Elan has a piece about women being shortchanged on the IPAF (Arabic Booker) shortlists.
This criticism follows that of Susannah Tarbush, published last month, but lacks her question: Why? Instead, Sara Elghobashy implies that women are being kept off the Arabic Booker list because of their gender.
I believe in gender discrimination, yes. And surely gender discrimination is involved here as elsewhere in our world(s). But I can’t think the issue is so simple as one of exclusion. If it were, we could point to the women’s books that should’ve been on the shortlist.
But I don’t see any pointing. Personally, I love pointing, but in this instance I can’t. When I point, it’s to Sonallah Ibrahim’s al-Talossos (Stealth), which should’ve won the IPAF in 2007 (or at least, good grief!, been on the shortlist). Or I point at Mohamed Mansi Qindeel’s Moon Over Samarqand, which I’d call the most underappreciated Egyptian book of 2009. (It appeared in Arabic in 2004, before there was a such thing as the Arabic Booker, so we can’t blame them for this one.)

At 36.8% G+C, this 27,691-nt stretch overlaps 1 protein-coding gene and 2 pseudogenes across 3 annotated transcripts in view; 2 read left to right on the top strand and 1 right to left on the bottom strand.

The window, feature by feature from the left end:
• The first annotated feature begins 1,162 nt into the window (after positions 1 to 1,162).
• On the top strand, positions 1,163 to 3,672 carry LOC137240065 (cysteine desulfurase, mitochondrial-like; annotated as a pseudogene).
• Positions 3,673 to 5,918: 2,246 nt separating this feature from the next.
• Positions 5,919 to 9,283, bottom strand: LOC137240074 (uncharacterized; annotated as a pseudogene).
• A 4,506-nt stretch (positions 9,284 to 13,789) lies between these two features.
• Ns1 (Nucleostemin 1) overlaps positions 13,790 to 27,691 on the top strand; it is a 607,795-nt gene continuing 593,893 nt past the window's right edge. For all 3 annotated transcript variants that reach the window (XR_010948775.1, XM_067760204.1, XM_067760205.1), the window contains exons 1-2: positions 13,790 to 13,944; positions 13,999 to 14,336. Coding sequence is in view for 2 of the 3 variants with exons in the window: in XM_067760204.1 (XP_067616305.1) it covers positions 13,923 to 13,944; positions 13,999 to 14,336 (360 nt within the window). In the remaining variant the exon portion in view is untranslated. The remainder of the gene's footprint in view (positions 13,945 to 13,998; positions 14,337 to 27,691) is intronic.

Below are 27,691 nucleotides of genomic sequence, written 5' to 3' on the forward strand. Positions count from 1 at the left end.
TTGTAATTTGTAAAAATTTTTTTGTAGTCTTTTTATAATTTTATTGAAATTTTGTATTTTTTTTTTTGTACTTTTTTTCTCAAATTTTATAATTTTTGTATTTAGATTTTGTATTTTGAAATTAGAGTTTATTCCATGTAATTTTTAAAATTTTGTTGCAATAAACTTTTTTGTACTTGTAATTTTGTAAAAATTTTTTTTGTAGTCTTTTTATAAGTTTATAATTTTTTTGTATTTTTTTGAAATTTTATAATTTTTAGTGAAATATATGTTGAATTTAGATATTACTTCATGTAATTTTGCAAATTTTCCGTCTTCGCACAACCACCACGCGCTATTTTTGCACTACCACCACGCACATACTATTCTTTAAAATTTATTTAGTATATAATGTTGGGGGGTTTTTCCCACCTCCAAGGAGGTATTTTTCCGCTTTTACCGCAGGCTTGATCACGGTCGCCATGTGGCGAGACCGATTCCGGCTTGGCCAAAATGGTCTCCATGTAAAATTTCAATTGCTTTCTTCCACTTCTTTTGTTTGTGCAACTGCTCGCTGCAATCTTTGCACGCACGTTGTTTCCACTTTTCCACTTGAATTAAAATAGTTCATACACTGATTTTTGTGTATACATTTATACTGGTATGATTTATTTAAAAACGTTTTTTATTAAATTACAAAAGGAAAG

Perhaps women aren’t sufficiently encouraged to write; perhaps women need to be able to brush the censors off their shoulders and tell things as they see them; perhaps, perhaps, but I’m not sure it’s something the IPAF can fix.